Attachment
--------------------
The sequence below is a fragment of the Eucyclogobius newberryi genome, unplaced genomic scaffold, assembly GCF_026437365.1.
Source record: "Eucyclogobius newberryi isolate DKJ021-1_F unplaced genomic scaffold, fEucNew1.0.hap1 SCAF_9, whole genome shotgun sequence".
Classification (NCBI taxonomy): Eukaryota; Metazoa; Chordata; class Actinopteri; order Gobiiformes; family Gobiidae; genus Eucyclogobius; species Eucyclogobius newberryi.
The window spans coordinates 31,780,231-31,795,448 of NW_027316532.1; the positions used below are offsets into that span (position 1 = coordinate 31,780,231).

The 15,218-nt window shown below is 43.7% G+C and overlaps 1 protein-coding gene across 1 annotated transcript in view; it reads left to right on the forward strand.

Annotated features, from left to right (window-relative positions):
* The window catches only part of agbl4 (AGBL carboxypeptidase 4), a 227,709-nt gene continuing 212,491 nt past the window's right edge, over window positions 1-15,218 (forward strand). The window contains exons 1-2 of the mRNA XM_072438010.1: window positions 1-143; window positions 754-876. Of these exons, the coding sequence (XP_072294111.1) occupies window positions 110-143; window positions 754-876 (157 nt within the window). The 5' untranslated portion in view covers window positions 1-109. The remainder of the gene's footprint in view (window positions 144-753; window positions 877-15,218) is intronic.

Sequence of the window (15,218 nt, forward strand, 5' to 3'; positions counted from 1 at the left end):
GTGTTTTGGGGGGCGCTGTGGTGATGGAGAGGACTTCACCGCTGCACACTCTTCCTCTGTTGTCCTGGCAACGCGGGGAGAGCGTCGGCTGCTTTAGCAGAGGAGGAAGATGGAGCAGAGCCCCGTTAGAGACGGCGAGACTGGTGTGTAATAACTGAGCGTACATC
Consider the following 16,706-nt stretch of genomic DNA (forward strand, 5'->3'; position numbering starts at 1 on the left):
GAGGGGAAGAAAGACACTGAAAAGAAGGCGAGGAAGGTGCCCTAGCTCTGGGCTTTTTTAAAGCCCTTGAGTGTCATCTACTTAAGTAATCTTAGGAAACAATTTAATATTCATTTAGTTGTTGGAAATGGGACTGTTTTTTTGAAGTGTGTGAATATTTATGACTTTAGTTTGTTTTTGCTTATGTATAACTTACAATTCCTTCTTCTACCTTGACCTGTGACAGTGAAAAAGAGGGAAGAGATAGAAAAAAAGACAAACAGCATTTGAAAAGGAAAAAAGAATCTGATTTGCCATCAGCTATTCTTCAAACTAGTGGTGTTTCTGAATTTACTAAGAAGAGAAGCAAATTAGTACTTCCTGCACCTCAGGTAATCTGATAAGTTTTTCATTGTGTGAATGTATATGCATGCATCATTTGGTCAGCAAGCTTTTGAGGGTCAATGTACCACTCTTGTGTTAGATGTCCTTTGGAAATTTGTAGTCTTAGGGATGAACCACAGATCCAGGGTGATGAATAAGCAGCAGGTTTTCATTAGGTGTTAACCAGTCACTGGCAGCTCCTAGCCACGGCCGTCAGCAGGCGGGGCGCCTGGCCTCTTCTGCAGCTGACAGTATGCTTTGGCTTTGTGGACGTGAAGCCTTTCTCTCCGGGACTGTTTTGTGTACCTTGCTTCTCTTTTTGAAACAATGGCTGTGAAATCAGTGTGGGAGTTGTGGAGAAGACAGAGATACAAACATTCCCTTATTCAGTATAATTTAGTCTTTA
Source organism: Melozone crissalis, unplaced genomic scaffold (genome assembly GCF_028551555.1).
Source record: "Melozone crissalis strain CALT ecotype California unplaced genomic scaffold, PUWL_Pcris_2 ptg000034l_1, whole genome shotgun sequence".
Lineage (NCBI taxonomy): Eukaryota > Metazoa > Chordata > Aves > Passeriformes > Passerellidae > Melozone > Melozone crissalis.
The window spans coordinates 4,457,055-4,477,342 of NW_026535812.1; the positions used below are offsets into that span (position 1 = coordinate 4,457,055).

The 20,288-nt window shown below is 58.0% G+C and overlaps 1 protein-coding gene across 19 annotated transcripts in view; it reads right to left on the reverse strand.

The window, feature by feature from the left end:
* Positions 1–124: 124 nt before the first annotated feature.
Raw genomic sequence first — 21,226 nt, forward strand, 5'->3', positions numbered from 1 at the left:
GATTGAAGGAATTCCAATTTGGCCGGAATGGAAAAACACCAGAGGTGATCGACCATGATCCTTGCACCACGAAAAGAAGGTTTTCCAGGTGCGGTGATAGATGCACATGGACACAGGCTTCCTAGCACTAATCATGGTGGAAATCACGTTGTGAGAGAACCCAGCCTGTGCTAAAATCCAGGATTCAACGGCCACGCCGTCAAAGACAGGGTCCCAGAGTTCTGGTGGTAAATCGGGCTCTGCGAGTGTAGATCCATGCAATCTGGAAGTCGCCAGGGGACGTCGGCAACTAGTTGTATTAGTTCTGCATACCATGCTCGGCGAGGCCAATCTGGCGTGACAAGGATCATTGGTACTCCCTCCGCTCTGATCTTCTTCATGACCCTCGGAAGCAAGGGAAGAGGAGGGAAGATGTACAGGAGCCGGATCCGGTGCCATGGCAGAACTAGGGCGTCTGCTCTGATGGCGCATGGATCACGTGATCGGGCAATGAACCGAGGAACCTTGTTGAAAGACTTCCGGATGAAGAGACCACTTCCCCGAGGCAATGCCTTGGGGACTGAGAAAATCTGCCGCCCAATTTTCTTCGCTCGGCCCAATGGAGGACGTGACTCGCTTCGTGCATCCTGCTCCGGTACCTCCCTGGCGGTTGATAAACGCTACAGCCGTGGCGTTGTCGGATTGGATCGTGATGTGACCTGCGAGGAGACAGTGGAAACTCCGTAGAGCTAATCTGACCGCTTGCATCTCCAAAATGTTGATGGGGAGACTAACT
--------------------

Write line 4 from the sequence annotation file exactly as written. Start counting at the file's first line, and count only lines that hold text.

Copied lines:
The window spans coordinates 31,780,231-31,795,448 of NW_027316532.1; the positions used below are offsets into that span (position 1 = coordinate 31,780,231).